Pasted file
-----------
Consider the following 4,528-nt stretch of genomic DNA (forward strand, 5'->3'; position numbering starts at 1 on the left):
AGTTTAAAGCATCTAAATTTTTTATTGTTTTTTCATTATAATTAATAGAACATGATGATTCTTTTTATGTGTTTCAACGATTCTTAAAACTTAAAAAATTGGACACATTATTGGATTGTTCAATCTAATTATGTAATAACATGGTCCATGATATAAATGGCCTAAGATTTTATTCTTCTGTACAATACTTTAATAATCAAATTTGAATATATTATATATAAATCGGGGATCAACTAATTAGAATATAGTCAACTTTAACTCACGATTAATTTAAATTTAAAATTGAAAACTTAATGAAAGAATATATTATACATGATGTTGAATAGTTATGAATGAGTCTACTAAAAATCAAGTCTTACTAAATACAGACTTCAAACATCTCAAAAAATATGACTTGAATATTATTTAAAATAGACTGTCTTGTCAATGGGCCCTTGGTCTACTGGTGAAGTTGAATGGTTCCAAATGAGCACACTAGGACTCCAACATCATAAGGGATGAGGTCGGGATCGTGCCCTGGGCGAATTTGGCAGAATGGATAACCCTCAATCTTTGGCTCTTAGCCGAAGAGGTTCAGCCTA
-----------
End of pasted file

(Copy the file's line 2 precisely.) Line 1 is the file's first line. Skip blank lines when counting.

AGTTTAAAGCATCTAAATTTTTTATTGTTTTTTCATTATAATTAATAGAACATGATGATTCTTTTTATGTGTTTCAACGATTCTTAAAACTTAAAAAATTGGACACATTATTGGATTGTTCAATCTAATTATGTAATAACATGGTCCATGATATAAATGGCCTAAGATTTTATTCTTCTGTACAATACTTTAATAATCAAATTTGAATATATTATATATAAATCGGGGATCAACTAATTAGAATATAGTCAACTTTAACTCACGATTAATTTAAATTTAAAATTGAAAACTTAATGAAAGAATATATTATACATGATGTTGAATAGTTATGAATGAGTCTACTAAAAATCAAGTCTTACTAAATACAGACTTCAAACATCTCAAAAAATATGACTTGAATATTATTTAAAATAGACTGTCTTGTCAATGGGCCCTTGGTCTACTGGTGAAGTTGAATGGTTCCAAATGAGCACACTAGGACTCCAACATCATAAGGGATGAGGTCGGGATCGTGCCCTGGGCGAATTTGGCAGAATGGATAACCCTCAATCTTTGGCTCTTAGCCGAAGAGGTTCAGCCTA